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Polylines in Google Maps [Part 1]

Polylines are used to mark out roads, borders and other things that are made of lines in maps. The Google Maps API offers a class for drawing these lines on a Google Map called GPolyline. In this article I will show you how to use these and how to deal with potential performance issues when the polylines gets more complex.

A basic polyline

Polylines consists of several points forming a line. Like for example a road on a map.

Normally you create a GPolyline and add it to the map using GMap2.addOverlay().

// Create an instance of Google map
var map = new GMap2(document.getElementById("map"));

// Tell the map where to start
map.setCenter(new GLatLng(59.3324, 17.8857), 9);

// Create an array with points
var points = [
   new GLatLng(59.6919, 17.8582), 
   new GLatLng(59.3030, 18.0395),	
   new GLatLng(58.9789, 17.5341)
];

// Create a new polyline
var polyline = new GPolyline(points, '#ff0000', 5, 0.7);

// Add the polyline to the map using map.addOverlay()
map.addOverlay(polyline);

As you can see GPolyline takes four arguments. The first one is the only required one, and it’s the coordinates for the polyline. The other ones are optional and are settings for how the polyline will appear. They are, from left to right, the color, the thickness and the opacity of the polyline.

Watch the small polyline example.

This works fine as long as the polyline doesn’t consist of too many coordinates. However when the polyline is more complex the rendering becomes really slow.

More complex polylines

Here’s an example of five polylines with a total of 7841 coordinates which are added to the map the same way as the previous example. You’ll notice that the performance is really starting to degrade. The load time is longer and when you zoom in or out on the map you’ll notice a significant delay.

Watch the complex polylines example (Warning: The loading time can be long)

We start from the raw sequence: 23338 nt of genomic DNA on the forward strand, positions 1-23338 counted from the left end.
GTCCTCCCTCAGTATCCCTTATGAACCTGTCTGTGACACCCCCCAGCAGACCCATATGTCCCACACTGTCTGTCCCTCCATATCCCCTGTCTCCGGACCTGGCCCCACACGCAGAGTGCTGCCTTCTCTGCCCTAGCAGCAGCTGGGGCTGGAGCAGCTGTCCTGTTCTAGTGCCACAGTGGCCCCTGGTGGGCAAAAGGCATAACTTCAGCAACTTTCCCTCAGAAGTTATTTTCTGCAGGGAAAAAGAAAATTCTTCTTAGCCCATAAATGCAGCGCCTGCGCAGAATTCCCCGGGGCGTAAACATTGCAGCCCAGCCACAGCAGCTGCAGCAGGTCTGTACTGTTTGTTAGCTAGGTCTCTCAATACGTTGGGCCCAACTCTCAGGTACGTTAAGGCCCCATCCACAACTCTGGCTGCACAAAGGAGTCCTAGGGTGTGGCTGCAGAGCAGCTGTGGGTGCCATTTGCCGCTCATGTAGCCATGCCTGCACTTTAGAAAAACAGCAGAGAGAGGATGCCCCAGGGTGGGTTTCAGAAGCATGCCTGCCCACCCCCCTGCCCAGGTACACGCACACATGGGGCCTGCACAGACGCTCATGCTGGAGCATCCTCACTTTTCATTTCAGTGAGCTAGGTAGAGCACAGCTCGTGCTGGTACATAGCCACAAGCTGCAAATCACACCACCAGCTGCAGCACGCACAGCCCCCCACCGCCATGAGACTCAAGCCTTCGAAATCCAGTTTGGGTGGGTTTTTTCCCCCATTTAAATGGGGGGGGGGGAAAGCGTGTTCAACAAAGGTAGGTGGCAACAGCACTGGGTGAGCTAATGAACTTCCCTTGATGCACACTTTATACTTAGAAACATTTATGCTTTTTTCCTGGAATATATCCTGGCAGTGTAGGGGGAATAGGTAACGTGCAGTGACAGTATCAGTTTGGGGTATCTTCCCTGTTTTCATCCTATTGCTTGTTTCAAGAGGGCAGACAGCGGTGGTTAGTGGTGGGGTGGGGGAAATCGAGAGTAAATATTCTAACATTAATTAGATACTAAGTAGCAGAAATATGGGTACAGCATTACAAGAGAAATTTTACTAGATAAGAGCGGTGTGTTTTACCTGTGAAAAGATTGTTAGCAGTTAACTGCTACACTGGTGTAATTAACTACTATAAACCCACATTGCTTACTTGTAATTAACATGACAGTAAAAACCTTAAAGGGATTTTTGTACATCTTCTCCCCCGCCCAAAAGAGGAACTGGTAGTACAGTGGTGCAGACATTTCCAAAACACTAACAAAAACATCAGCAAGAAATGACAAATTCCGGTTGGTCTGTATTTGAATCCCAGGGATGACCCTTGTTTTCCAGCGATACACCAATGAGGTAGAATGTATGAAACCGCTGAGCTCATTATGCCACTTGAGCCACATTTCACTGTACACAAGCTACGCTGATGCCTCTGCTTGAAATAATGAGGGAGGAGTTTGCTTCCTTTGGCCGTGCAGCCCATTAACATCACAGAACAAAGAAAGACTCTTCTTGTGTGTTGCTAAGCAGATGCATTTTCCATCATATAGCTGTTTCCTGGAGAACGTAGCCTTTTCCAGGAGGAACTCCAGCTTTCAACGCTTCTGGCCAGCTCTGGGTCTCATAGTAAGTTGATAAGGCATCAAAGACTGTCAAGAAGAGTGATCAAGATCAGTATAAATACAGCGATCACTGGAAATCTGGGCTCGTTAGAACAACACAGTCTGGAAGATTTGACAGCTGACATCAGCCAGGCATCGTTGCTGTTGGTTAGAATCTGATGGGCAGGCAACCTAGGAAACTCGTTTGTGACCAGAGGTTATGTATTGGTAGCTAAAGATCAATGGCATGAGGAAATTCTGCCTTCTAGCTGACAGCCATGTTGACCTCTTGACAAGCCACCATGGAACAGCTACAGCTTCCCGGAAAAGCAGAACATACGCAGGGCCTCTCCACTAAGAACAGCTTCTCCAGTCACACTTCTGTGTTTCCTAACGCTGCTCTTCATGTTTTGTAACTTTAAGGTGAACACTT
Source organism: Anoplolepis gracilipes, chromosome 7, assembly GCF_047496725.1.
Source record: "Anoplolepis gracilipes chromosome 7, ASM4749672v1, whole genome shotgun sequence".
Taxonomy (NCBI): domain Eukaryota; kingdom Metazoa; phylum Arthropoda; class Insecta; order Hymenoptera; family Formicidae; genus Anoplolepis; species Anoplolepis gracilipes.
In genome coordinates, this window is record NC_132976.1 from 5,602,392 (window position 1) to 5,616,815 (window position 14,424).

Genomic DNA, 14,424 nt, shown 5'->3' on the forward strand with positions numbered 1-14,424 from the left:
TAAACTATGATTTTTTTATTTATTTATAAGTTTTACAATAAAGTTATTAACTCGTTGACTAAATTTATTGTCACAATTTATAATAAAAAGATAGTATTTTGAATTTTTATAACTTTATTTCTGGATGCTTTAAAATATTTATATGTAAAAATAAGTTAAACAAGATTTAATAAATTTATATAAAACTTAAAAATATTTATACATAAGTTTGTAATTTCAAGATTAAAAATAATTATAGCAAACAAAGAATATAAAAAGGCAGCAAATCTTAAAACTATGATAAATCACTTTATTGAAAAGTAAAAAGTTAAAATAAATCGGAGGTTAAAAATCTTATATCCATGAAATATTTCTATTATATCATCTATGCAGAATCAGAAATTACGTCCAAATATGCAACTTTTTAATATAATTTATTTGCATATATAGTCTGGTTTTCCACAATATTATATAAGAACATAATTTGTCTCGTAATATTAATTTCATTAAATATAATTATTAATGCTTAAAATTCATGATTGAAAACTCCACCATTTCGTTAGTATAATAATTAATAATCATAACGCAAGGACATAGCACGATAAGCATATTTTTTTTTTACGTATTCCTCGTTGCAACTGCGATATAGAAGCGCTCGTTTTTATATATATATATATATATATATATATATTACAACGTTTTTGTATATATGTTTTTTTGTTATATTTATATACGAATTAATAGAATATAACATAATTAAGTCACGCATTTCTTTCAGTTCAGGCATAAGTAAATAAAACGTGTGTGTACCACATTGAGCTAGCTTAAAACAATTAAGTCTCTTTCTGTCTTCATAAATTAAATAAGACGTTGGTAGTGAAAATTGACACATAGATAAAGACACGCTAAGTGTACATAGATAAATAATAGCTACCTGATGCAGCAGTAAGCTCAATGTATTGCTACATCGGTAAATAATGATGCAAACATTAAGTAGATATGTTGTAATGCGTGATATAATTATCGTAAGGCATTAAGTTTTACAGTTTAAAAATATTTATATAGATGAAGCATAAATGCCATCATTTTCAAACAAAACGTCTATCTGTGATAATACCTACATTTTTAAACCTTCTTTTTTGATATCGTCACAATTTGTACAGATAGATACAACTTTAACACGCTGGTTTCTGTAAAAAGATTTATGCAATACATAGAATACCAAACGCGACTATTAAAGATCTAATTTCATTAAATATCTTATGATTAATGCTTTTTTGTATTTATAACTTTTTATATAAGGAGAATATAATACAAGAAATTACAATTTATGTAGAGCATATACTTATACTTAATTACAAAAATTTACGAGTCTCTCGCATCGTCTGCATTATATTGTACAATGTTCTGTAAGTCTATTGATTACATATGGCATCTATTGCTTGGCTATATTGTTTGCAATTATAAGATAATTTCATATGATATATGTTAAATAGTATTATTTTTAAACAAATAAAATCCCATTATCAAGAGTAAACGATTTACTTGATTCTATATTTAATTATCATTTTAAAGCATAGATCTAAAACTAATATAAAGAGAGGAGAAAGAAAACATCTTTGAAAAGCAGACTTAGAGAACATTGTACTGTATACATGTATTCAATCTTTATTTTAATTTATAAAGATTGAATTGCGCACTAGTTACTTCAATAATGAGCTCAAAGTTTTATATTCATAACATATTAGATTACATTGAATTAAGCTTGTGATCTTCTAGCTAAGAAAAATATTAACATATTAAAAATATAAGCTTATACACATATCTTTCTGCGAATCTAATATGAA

The performance vary from browser to browser. So if you try the example with Internet Explorer it’s really slow, but with Safari or Google Chrome it’s still pretty fast.

Data format

In the example the coordinates are fetched through an AJAX call to a file containing the coordinates in JSON format. The data structure looks like this:

[{
    "Name":"Section 1",
    "Geom":[[59.1949,17.6596],[59.1942,17.6591],[59.1941,17.659]]
}, 
{
    "Name":"Section 2",
    "Geom":[[59.3819,18.0088],[59.3819,18.0089],[59.3818,18.0091]]
}]

I only show three points per Section here but in the used file there a total of five Sections with thousands of points each.

Better performance

Decrease the number of coordinates

One easy way to make it faster is to try to limit the number of coordinates that you serve to the map. You gain some performance but loose accuracy, especially when you zoom in on the page.

Encoded polylines on the fly

A far better solution is to encode the polylines. It provides much better performance than just decreasing the number of coordinates plus you get better accuracy. The algorithm that encodes the coordinates removes some coordinates but more importantly decreases the number of coordinates when you zoom out, and increase them when zooming in.

Here’s how it’s done.